The longer the supply chain for critical raw materials the greater the risk and vulnerability to Europe’s car manufacturers.
The recently published draft of the European Union’s Critical Raw Materials Act will provide a new regulatory framework to encourage the exploration and extraction of Europe’s own resources.
It’s a critical issue for automakers and represents a generational shift in attitudes from European policymakers. By encouraging the onshoring of essential minerals, such as lithium and cobalt, it will help support European industrial competitiveness and its ability to innovate in an increasingly volatile global trading environment.
New technology is transforming the automotive industry. From creating new low-carbon products; to the creation of a domestic European battery industry; to new ways of making cars smarter and more efficient — all are dependent upon securing a sufficient and affordable supply of critical minerals.
Without critical raw materials (CRM) there can be no green and digital transitions. The longer the supply chain the greater the risk and vulnerability to Europe’s car manufacturers.
A recent World Bank report highlighted that the world needs an anticipated 500 percent more critical raw materials to enable successful green and digital transitions by 2050, equivalent to 3 billion metric tons.
Everyone will want their share and the challenge is that existing sources and current supply won’t be sufficient. To meet future demand Europe will need more imports, more recycling and must explore and extract more of its own resources.
No net neutrality without mining
Europe has outsourced its supply over many decades. It is now almost entirely dependent upon imports from Australia or South America. These materials are then transported to a port to be shipped to Asia, where they are processed, before being shipped again to Europe.
That process is at odds with Europe’s strategic ambition to develop a sustainable domestic battery industry. Everyone needs to be producing more, closer to home.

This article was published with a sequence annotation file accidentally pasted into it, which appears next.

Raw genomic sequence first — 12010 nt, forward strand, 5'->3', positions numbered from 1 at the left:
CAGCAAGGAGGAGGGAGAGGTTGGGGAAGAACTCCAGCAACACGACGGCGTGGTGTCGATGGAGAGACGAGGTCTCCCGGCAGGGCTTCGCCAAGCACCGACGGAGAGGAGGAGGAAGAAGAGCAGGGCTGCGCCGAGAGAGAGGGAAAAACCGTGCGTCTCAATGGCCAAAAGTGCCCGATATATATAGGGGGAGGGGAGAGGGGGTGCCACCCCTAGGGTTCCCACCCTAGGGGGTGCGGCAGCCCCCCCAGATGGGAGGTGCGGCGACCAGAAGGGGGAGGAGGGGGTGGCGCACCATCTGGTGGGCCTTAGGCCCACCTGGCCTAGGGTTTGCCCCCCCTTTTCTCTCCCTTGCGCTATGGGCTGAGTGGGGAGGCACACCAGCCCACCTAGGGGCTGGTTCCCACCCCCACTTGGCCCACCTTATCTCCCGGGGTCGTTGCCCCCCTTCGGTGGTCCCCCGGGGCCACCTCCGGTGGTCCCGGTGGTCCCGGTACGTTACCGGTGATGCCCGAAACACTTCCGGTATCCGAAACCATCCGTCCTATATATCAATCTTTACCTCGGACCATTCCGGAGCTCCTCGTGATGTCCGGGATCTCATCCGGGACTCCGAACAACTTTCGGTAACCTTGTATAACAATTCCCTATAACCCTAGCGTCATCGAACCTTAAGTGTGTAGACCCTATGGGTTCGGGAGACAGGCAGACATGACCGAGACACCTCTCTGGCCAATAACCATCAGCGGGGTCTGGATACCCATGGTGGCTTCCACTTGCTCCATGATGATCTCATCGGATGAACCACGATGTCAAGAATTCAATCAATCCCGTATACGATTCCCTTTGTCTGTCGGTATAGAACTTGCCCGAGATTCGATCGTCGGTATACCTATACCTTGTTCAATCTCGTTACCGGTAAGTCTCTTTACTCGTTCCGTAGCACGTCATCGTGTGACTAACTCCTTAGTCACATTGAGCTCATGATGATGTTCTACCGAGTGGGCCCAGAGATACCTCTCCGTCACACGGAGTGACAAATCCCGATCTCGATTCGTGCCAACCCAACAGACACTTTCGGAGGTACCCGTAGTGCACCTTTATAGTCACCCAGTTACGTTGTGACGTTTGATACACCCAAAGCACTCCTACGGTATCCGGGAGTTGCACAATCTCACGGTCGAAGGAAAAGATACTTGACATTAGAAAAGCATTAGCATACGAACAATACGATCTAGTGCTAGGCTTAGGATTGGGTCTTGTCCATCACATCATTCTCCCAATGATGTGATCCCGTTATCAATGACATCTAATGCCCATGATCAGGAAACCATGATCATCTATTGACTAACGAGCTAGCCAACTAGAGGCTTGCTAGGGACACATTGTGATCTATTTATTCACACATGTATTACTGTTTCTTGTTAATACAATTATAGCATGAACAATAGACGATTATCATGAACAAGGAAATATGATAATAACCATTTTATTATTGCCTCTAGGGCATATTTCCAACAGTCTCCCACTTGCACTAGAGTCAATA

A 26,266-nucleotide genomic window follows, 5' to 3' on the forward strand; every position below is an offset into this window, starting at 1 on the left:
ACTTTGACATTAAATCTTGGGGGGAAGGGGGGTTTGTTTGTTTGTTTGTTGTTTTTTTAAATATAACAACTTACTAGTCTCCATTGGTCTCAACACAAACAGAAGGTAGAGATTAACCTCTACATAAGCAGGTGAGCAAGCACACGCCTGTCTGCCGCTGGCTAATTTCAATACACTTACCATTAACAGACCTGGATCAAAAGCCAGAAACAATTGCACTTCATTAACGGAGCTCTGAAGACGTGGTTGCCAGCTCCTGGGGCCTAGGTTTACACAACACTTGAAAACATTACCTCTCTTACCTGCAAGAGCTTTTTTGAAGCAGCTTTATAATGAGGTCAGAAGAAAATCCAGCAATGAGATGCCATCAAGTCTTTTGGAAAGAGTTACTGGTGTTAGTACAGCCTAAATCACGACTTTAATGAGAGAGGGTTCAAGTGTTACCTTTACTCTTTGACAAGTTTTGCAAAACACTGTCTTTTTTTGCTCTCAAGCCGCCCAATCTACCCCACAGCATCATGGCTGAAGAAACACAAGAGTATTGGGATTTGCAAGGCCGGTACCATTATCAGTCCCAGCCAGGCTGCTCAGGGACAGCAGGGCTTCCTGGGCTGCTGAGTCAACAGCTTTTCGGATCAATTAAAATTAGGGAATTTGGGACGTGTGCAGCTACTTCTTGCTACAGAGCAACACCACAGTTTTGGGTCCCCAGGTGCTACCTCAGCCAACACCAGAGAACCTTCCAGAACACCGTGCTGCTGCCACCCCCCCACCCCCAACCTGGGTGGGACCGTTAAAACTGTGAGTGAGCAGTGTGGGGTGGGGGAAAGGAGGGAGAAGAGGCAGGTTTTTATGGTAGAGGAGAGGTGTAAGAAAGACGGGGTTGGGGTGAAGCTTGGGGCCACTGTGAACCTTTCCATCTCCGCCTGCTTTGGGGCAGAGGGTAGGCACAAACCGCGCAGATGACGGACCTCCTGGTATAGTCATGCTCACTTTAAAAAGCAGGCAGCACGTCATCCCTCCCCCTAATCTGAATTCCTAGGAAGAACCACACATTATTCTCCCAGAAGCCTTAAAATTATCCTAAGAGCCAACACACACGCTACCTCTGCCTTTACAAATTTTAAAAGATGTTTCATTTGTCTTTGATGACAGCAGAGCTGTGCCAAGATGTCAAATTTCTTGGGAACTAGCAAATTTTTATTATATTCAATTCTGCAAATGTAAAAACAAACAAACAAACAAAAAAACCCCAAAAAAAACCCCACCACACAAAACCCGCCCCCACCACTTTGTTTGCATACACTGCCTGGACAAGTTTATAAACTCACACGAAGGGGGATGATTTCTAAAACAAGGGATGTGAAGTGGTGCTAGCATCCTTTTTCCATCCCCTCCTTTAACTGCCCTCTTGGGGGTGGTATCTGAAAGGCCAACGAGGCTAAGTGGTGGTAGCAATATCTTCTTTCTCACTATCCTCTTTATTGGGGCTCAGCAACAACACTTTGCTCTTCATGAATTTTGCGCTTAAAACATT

New technology a key driver
Supply is one issue surrounding the critical raw materials debate. The other is the essential role technology will play and how technology and mining will need to work seamlessly as we adapt and nurture new ways of producing end-products.
From hubcaps to car-body parts, consumers will increasingly want to know where the raw materials have been sourced. Technology will help us do that. Innovation is enabling us to do things we couldn’t do only a few years ago, allowing us to create new products, such as zero-carbon aluminum. Technology will help us do that too.
Technology and sustainable mining
The mining industry is at a critical juncture. If it wants to build more partnerships with the automotive sector, the mining industry must learn from past mistakes to help deliver a more sustainable future and become a partner of choice.
More sustainable ways of mining are now possible, and technology plays a critical role here too, from the move to pure electric fleets on site to new ways of mining underground.
It’s all interconnected as the industry must show how it can minimize its environmental and societal impacts to succeed and deliver benefits to local communities.
Making partnerships work
If Europe wants EVs, it needs to think more holistically.
If Europe wants to be ahead in innovation and global technology, it needs to be able to compete effectively.
If Europe wants to meet its climate change ambitions, it must source more locally. This is business critical and this goes beyond just the mining sector; the automotive sector will not be able to achieve its objectives without the necessary resources.
Source: Automotive News